- Screen technology - Most new TVs have LCD screens with LED backlights – plasma models are no longer commonly available. At their best, LED TVs are affordable, energy efficient and have bright, detailed pictures. Organic light emitting diode (OLED) TVs have self-lighting pixels, meaning they can be ultra-slim and achieve deeper black levels. OLED TVs are getting cheaper, but are still pricey compared to LED TVs.
- TV tuner - All TVs have Freeview tuners, meaning you can plug in an aerial and enjoy subscription-free TV and radio channels. A Freeview HD set also gives you free HD channels, such as BBC One HD. Many TVs have satellite tuners that can receive services such as Freesat if you have a dish installed, but not all are licensed by Freesat, meaning experiences can differ (check our TV reviews for licensed sets).
- PVR functionality - Many televisions come with recording functionality built in, meaning you can record TV programmes if you connect an external hard drive via a USB port. A disk size of 500GB will store around 100 hours of HD programmes or 250 hours of standard-definition. TVs with twin-tuner PVRs can record one programme while you watch another, or record two programmes simultaneously. See our PVR reviews for more infomation.
- Smart TV functionality adds web services such as Netflix, BBC iPlayer and Facebook. You can catch up on TV you’ve missed, stream films via your broadband connection. Most TVs now come with smart features, but you don’t have to use them if you don’t want to – you can use a smart TV to watch digital terrestrial TV too.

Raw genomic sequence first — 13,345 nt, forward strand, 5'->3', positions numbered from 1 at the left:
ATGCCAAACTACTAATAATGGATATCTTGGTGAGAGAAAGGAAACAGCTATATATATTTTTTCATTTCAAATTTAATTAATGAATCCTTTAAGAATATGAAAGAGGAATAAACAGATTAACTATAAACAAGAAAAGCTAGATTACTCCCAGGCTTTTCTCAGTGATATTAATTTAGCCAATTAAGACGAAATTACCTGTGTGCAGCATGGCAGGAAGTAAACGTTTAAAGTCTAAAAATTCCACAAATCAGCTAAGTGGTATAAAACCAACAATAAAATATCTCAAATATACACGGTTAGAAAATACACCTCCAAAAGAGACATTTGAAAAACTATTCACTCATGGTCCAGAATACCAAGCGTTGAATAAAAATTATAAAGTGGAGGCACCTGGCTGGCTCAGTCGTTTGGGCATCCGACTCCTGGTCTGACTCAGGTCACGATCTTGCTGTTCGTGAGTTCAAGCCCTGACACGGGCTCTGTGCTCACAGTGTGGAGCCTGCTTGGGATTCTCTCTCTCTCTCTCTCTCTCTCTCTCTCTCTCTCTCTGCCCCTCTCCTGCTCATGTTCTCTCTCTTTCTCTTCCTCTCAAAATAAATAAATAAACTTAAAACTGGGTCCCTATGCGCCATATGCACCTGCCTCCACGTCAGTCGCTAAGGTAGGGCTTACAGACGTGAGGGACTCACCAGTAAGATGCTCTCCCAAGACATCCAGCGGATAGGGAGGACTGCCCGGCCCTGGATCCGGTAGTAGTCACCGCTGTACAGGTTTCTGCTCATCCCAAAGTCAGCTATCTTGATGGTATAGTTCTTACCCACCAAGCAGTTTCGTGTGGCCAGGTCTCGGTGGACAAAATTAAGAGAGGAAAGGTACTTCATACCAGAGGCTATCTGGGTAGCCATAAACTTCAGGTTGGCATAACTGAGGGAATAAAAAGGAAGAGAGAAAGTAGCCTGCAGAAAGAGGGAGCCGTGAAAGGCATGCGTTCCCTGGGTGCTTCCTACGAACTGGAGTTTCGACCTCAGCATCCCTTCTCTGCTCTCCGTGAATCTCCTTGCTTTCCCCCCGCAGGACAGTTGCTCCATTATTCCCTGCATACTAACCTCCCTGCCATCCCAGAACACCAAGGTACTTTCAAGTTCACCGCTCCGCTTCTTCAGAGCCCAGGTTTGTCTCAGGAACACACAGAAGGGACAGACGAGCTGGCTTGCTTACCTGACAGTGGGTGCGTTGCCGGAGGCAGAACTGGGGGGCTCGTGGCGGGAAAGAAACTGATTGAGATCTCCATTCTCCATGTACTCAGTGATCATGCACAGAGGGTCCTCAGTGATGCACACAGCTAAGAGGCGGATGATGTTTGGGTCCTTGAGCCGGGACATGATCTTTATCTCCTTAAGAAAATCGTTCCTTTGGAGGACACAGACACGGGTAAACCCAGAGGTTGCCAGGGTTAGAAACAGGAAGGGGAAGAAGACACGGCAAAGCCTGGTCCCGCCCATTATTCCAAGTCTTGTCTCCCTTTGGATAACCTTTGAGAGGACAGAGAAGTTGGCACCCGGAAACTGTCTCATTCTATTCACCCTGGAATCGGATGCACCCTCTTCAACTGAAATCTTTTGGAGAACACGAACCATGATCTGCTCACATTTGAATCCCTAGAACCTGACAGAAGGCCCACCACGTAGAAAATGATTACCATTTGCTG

- 3D TV never really took off in the UK, partly because few people like wearing 3D glasses at home, and partly because there isn’t that much 3D content to watch – there aren’t any 3D channels available these days, and you can only watch 3D content via an online service or 3D Blu-ray. Very few new TVs now support 3D, and it’s becoming widely accepted as a failed technology of the past.
- An optical connection uses fibre-optic cables to transmit digital audio between devices, and is commonly used to connect home cinema systems, sound bars and external speakers to your TV. A preferable connection is now HDMI, which can also handle higher-resolution audio, along with video. It’s more practical and can mean less cable clutter, though optical is still a good backup.
- A Scart socket allows you to connect older standard-definition equipment such as VHS players or DVD recorders. With many people now preferring high-definition devices, not all TVs now come with a Scart socket. If the TV you're interested in doesn't have the socket built-in, don’t worry as you can often buy an adaptor, or use an alternative connector to hook up an SD device.